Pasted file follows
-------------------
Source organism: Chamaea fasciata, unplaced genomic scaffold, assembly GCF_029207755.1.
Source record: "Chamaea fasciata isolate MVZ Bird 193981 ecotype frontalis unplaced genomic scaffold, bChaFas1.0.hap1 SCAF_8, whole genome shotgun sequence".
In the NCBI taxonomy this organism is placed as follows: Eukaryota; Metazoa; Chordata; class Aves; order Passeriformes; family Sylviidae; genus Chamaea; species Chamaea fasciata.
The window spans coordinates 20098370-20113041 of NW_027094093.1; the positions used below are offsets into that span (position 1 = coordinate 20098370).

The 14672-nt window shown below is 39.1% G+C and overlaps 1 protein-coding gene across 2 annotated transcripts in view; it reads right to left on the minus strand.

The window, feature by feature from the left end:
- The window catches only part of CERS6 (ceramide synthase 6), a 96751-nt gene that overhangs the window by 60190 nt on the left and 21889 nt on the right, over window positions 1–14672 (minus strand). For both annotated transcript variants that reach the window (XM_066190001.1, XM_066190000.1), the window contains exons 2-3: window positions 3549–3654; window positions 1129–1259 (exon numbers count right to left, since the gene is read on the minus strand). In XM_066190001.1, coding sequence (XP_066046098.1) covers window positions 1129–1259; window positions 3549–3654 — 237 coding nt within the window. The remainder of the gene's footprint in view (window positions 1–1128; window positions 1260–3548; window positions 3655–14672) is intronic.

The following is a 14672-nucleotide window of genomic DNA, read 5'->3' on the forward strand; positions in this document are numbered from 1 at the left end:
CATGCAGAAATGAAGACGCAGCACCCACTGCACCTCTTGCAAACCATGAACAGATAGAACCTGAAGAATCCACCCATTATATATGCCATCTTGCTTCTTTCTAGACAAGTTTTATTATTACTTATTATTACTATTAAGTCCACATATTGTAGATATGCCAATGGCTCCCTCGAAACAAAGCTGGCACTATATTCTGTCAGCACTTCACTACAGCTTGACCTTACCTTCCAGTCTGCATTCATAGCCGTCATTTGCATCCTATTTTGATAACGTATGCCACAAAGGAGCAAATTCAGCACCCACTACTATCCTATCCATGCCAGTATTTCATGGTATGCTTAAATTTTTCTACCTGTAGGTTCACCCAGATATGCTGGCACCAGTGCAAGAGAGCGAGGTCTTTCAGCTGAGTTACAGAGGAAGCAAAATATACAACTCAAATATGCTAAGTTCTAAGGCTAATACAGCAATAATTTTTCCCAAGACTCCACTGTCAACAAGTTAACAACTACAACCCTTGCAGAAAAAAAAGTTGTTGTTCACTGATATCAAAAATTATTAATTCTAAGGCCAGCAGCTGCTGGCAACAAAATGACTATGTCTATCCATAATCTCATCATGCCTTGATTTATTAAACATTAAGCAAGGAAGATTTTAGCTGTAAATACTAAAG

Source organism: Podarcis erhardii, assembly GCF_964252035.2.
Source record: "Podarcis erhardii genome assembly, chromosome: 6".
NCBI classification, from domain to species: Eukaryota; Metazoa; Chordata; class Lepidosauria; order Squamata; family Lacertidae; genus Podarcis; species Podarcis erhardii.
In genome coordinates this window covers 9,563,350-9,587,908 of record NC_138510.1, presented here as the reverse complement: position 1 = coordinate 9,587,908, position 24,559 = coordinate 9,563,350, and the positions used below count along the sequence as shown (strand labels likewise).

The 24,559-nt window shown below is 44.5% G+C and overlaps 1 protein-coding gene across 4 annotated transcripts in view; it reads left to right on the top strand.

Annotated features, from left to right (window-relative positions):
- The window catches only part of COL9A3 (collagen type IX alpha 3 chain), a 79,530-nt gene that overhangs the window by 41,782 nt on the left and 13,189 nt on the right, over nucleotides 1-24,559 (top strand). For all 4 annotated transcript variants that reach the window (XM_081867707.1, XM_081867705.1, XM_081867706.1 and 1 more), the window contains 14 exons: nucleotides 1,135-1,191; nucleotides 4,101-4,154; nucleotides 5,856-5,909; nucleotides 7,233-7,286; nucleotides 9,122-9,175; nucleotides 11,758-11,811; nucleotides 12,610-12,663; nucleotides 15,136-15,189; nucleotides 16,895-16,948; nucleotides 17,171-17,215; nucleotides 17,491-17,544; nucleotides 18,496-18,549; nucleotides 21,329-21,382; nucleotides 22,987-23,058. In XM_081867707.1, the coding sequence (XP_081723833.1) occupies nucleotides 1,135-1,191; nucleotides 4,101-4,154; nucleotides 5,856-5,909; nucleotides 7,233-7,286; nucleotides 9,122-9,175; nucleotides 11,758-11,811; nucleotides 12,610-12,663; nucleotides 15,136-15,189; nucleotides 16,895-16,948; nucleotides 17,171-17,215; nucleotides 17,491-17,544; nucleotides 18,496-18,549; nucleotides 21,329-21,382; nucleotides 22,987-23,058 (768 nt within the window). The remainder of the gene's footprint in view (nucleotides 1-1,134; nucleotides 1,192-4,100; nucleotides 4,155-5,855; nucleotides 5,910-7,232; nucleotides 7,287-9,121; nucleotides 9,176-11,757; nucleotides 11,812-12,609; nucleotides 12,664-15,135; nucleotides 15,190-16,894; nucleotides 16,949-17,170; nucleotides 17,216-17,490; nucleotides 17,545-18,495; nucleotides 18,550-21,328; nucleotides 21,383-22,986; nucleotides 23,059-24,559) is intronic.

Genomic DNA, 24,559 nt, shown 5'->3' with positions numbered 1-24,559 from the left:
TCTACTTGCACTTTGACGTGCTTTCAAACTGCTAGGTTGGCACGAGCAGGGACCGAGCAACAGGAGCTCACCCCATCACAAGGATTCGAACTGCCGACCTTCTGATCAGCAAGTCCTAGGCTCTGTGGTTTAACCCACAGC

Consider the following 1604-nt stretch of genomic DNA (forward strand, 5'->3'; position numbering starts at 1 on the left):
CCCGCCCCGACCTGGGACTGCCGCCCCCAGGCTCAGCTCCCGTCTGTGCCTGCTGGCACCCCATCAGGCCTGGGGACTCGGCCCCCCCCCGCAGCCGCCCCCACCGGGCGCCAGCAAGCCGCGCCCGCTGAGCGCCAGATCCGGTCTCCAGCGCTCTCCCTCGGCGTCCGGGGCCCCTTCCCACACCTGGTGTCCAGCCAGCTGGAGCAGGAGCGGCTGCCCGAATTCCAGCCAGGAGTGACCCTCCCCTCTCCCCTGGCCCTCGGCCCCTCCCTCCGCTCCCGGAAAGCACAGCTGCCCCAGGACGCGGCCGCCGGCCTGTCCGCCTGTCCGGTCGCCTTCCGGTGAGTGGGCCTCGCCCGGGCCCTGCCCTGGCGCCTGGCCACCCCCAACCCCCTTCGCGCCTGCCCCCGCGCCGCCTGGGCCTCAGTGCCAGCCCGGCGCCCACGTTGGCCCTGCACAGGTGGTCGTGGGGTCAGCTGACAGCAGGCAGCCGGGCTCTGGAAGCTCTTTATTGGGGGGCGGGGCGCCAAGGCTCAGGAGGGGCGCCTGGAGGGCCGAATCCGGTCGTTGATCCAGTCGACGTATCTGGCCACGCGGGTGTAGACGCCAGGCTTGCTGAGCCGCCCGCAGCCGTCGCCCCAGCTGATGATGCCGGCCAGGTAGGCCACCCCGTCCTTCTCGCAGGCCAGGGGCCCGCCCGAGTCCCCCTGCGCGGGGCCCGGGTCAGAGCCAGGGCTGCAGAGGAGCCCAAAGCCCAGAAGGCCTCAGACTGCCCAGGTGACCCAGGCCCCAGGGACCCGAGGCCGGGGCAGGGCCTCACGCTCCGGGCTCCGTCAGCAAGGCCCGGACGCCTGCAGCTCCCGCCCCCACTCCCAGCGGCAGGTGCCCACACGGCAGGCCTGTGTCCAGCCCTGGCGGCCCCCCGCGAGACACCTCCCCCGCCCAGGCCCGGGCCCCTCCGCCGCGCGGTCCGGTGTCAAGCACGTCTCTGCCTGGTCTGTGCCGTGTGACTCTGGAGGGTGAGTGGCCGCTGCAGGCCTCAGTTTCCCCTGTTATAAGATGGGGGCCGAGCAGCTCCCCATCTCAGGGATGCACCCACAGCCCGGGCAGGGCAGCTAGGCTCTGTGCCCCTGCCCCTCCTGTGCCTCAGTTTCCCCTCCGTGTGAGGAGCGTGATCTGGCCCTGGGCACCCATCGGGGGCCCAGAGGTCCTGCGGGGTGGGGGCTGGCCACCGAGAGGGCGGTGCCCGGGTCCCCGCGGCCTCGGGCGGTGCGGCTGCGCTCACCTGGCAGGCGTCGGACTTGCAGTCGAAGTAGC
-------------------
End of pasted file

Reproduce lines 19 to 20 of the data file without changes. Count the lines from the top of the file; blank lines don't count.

Consider the following 1604-nt stretch of genomic DNA (forward strand, 5'->3'; position numbering starts at 1 on the left):
CCCGCCCCGACCTGGGACTGCCGCCCCCAGGCTCAGCTCCCGTCTGTGCCTGCTGGCACCCCATCAGGCCTGGGGACTCGGCCCCCCCCCGCAGCCGCCCCCACCGGGCGCCAGCAAGCCGCGCCCGCTGAGCGCCAGATCCGGTCTCCAGCGCTCTCCCTCGGCGTCCGGGGCCCCTTCCCACACCTGGTGTCCAGCCAGCTGGAGCAGGAGCGGCTGCCCGAATTCCAGCCAGGAGTGACCCTCCCCTCTCCCCTGGCCCTCGGCCCCTCCCTCCGCTCCCGGAAAGCACAGCTGCCCCAGGACGCGGCCGCCGGCCTGTCCGCCTGTCCGGTCGCCTTCCGGTGAGTGGGCCTCGCCCGGGCCCTGCCCTGGCGCCTGGCCACCCCCAACCCCCTTCGCGCCTGCCCCCGCGCCGCCTGGGCCTCAGTGCCAGCCCGGCGCCCACGTTGGCCCTGCACAGGTGGTCGTGGGGTCAGCTGACAGCAGGCAGCCGGGCTCTGGAAGCTCTTTATTGGGGGGCGGGGCGCCAAGGCTCAGGAGGGGCGCCTGGAGGGCCGAATCCGGTCGTTGATCCAGTCGACGTATCTGGCCACGCGGGTGTAGACGCCAGGCTTGCTGAGCCGCCCGCAGCCGTCGCCCCAGCTGATGATGCCGGCCAGGTAGGCCACCCCGTCCTTCTCGCAGGCCAGGGGCCCGCCCGAGTCCCCCTGCGCGGGGCCCGGGTCAGAGCCAGGGCTGCAGAGGAGCCCAAAGCCCAGAAGGCCTCAGACTGCCCAGGTGACCCAGGCCCCAGGGACCCGAGGCCGGGGCAGGGCCTCACGCTCCGGGCTCCGTCAGCAAGGCCCGGACGCCTGCAGCTCCCGCCCCCACTCCCAGCGGCAGGTGCCCACACGGCAGGCCTGTGTCCAGCCCTGGCGGCCCCCCGCGAGACACCTCCCCCGCCCAGGCCCGGGCCCCTCCGCCGCGCGGTCCGGTGTCAAGCACGTCTCTGCCTGGTCTGTGCCGTGTGACTCTGGAGGGTGAGTGGCCGCTGCAGGCCTCAGTTTCCCCTGTTATAAGATGGGGGCCGAGCAGCTCCCCATCTCAGGGATGCACCCACAGCCCGGGCAGGGCAGCTAGGCTCTGTGCCCCTGCCCCTCCTGTGCCTCAGTTTCCCCTCCGTGTGAGGAGCGTGATCTGGCCCTGGGCACCCATCGGGGGCCCAGAGGTCCTGCGGGGTGGGGGCTGGCCACCGAGAGGGCGGTGCCCGGGTCCCCGCGGCCTCGGGCGGTGCGGCTGCGCTCACCTGGCAGGCGTCGGACTTGCAGTCGAAGTAGC